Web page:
BLM's new California desert director, Shelly Lynch, is ready to face the heat

·8 min read
Shelly Lynch is the new district manager for the Bureau of Land Management Desert District in Palm Springs.  She's pictured here at the Randall Henderson Trailhead and the Santa Rosa Mountains in the distance.
Shelly Lynch is the new district manager for the Bureau of Land Management Desert District in Palm Springs. She's pictured here at the Randall Henderson Trailhead and the Santa Rosa Mountains in the distance.

Michelle "Shelly" Lynch's first job for the federal government was as a summer firefighter in the late 1980s. She battled blazes in the Oregon high desert and Idaho for the U.S. Fish and Wildlife Service, and put up fencing around the Malheur National Wildlife Refuge to help rare plants and animals.

Now, after a three-decade career that involved some time outdoors, but plenty of desk work at public agencies and in the private sector, Lynch, 55, is back in the heat of outdoor action now. She just completed her first full week as the U.S. Bureau of Land Management's new California desert district manager.

She'll oversee a vast, beautiful and complicated swath of public lands, stretching more than 11 million acres from the Ridgecrest area along the California-Nevada border to El Centro near the Mexico border. The district's headquarters is in Palm Springs.

"I'm excited. ... This is one of the most unique and complex districts" in the entire agency, Lynch said.

She left a BLM California desk job that was based in Sacramento — she was branch chief for Lands, Planning, and Recreation — to tackle a region where she'll be responsible for everything from large-scale solar and wind farms and drilling and mining projects to popular off-roading and hiking areas, as well as fragile desert habitats and the unique animals and plants in them.

Lynch said while she enjoyed greatly working with BLM's Sacramento staff, and gained a lot of knowledge about recreation and land acquisition and sales, among other topics, "I jumped at the opportunity to lead the California desert region, because I felt the job matches my skill set. ... I want to be immersed in the action and close to the ground."

Lynch replaces Andrew Archuleta, who is now the BLM State Director in Wyoming.

Balancing multiple uses

Among the most pressing issues facing Lynch, say desert public lands advocates, are ensuring scenic areas are not marred by large-scale renewable energy projects such as wind and solar farms, and coping with an explosion of visitors — on foot, in off-road vehicles or on bikes and other equipment.

"First off, I'd say, 'Welcome to the California desert,'" said Chris Clarke, associate director of the California desert program for the National Parks Conservation Association. "The desert needs advocates and defenders. ... I'm really looking forward to working with her to ensure the desert ecosystems aren't written off in the rush to change our society to a renewable energy footing."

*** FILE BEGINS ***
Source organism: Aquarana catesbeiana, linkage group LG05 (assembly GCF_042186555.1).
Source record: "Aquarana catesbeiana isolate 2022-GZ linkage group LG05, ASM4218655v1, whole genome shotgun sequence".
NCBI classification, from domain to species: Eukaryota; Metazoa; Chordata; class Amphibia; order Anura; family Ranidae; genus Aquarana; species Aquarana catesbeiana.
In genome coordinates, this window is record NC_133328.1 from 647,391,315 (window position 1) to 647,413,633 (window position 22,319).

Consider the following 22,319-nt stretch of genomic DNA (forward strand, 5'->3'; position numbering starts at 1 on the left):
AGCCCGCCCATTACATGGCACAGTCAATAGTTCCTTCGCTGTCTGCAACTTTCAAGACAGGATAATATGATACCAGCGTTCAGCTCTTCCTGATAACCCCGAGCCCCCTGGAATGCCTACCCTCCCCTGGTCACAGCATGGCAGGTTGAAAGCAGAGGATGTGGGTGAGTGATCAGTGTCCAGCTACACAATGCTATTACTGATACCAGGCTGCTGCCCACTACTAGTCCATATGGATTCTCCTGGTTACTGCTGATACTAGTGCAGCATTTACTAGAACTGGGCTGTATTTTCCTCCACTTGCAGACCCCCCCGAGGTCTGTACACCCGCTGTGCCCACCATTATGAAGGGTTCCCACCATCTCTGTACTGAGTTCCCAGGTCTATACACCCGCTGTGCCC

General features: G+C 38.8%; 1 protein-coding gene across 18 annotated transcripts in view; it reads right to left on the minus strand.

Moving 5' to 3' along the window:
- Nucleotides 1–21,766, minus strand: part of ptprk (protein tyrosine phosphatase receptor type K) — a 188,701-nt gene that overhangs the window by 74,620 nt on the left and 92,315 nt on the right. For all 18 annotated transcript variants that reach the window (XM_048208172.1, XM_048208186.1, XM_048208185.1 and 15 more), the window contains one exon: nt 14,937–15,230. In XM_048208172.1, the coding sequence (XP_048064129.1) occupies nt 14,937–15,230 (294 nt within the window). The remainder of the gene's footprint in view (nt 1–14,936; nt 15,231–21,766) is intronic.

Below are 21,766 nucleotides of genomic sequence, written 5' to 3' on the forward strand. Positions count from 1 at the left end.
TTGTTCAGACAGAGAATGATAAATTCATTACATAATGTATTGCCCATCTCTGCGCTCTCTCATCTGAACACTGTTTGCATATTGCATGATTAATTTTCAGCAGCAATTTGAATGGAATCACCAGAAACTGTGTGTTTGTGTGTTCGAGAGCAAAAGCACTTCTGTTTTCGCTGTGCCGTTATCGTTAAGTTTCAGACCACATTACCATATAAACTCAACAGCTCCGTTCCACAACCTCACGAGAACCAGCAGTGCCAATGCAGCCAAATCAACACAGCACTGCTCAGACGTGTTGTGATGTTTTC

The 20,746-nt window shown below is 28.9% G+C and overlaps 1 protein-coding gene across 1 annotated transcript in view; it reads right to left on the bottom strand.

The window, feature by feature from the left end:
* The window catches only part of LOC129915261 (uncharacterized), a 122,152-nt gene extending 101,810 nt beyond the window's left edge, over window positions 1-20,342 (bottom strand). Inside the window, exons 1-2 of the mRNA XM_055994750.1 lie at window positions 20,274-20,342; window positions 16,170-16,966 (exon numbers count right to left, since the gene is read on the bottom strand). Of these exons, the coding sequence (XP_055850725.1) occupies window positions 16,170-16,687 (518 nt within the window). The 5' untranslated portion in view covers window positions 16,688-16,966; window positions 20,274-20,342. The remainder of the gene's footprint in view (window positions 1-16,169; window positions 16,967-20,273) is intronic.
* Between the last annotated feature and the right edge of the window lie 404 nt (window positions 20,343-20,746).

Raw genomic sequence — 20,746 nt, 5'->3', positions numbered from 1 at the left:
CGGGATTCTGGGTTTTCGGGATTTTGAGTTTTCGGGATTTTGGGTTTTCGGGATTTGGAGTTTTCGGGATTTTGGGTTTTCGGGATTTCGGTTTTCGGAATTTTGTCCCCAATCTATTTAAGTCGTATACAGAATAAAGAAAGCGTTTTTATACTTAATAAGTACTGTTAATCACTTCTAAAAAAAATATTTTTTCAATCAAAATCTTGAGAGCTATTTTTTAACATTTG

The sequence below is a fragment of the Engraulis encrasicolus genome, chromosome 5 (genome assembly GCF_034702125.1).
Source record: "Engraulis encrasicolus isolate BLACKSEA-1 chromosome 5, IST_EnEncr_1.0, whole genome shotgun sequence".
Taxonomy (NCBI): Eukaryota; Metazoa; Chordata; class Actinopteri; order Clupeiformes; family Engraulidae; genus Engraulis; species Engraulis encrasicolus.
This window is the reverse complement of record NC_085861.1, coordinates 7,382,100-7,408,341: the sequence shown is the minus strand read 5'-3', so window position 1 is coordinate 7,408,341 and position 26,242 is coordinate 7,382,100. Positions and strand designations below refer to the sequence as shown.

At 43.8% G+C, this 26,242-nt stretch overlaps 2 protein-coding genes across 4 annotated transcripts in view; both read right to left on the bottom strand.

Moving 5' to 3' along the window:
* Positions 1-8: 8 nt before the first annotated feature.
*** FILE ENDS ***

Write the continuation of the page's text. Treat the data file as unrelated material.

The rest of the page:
Calling the Mojave Desert and Colorado portion of the Sonoran desert "pretty much ground zero" for commercial solar, giant wind turbines, lithium mining and other renewable energy endeavors, Clarke said this area is "also the most intact ecosystem in North America south of the (Alaskan and Canadian) tundra."

"We have a huge wealth of biological diversity; it's a place that's incredibly important to native cultures that live here, and that more and more Americans are turning to in the desert as a place to restore themselves emotionally and spirituality, and there are plenty of places to put solar besides here that are already impacted."

He and other desert environmentalists argue that rooftop solar in urban areas would be a less destructive approach. But national environmental groups and solar companies support the Biden administration and Interior Secretary Deb Haaland's push to streamline and continue permitting major solar projects in designated development zones, including along Interstate 10. Those are policies that Lynch said she supports, and with which BLM is fully aligned.

"In terms of climate change, you know, the BLM supports the Department of Interior and the administration's commitment to tackle the climate crisis and help build a clean energy future," she said.

The same holds for possible hard rock mining or drilling leases.

"BLM's mission is multiple use management, and we work to make balanced decisions, balancing those important resources that the locals are concerned about through our (comment) processes," she said.

She noted millions of acres are also designated as preserved in the BLM's 10.8-million- acre portion of the 22-million-acre California Desert Renewable Energy Conservation Plan, a massive amendment to an earlier management plan covering nearly a quarter of interior California that also identified areas for renewables development. Other hot- button issues include litigation involving the 3.6-million-acre West Mojave management plan, and the sometimes-overlooked smaller zones called Areas of Critical Environmental Concern.

BLM's Imperial Sand Dunes Recreation Area in southeastern California offers miles of off road adventures
BLM's Imperial Sand Dunes Recreation Area in southeastern California offers miles of off road adventures